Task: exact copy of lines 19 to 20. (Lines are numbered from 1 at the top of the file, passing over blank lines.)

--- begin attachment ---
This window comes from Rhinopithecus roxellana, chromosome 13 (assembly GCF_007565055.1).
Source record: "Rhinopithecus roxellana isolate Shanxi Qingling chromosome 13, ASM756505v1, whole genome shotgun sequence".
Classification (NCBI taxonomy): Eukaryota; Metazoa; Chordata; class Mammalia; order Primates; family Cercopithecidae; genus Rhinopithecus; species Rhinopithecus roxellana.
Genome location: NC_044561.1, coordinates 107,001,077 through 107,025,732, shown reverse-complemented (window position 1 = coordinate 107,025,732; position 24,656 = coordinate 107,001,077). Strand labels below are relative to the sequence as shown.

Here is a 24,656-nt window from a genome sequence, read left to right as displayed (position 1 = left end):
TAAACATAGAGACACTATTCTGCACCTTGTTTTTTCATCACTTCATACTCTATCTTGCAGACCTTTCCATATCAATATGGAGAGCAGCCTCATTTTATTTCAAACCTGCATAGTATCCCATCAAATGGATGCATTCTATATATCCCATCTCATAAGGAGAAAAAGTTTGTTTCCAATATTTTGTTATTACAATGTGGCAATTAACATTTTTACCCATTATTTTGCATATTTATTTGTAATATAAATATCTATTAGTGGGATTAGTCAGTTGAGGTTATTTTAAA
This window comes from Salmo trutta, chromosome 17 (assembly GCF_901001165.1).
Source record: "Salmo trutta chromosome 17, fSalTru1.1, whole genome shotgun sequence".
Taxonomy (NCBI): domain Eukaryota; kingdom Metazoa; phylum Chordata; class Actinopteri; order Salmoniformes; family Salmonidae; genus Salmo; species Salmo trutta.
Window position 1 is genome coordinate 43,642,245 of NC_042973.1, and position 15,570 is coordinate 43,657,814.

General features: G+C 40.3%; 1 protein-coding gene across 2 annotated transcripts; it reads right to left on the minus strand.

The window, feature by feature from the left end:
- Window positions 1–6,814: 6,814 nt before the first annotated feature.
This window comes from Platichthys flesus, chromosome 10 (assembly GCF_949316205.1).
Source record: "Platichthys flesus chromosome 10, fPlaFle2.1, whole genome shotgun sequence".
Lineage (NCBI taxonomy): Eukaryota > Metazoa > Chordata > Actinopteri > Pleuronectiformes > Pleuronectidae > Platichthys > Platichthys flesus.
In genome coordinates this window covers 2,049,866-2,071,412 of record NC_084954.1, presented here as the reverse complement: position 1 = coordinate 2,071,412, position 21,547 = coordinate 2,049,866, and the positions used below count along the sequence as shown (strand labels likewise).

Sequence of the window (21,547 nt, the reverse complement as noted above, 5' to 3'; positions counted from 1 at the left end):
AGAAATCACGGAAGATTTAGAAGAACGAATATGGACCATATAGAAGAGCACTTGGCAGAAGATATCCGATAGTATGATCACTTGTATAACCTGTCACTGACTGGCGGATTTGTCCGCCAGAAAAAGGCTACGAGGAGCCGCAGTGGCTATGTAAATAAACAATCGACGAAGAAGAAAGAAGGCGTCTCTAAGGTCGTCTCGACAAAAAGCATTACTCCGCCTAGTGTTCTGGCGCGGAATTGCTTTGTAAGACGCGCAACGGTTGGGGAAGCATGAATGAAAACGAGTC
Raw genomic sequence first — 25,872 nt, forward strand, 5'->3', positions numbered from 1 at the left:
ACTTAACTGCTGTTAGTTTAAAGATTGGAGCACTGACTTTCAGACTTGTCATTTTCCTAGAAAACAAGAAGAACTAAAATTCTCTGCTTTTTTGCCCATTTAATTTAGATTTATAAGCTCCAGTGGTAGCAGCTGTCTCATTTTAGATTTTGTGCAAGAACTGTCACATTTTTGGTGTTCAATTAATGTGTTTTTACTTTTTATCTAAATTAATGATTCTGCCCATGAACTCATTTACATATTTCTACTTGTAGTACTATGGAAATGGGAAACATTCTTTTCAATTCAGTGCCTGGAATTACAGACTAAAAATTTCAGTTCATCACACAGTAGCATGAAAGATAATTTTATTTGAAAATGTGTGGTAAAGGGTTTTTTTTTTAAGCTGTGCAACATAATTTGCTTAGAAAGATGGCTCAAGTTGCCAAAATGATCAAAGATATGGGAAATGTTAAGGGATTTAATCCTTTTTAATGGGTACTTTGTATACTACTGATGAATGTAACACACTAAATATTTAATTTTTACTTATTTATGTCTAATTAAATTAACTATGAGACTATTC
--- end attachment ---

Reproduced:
AGAAATCACGGAAGATTTAGAAGAACGAATATGGACCATATAGAAGAGCACTTGGCAGAAGATATCCGATAGTATGATCACTTGTATAACCTGTCACTGACTGGCGGATTTGTCCGCCAGAAAAAGGCTACGAGGAGCCGCAGTGGCTATGTAAATAAACAATCGACGAAGAAGAAAGAAGGCGTCTCTAAGGTCGTCTCGACAAAAAGCATTACTCCGCCTAGTGTTCTGGCGCGGAATTGCTTTGTAAGACGCGCAACGGTTGGGGAAGCATGAATGAAAACGAGTC
Raw genomic sequence first — 25,872 nt, forward strand, 5'->3', positions numbered from 1 at the left: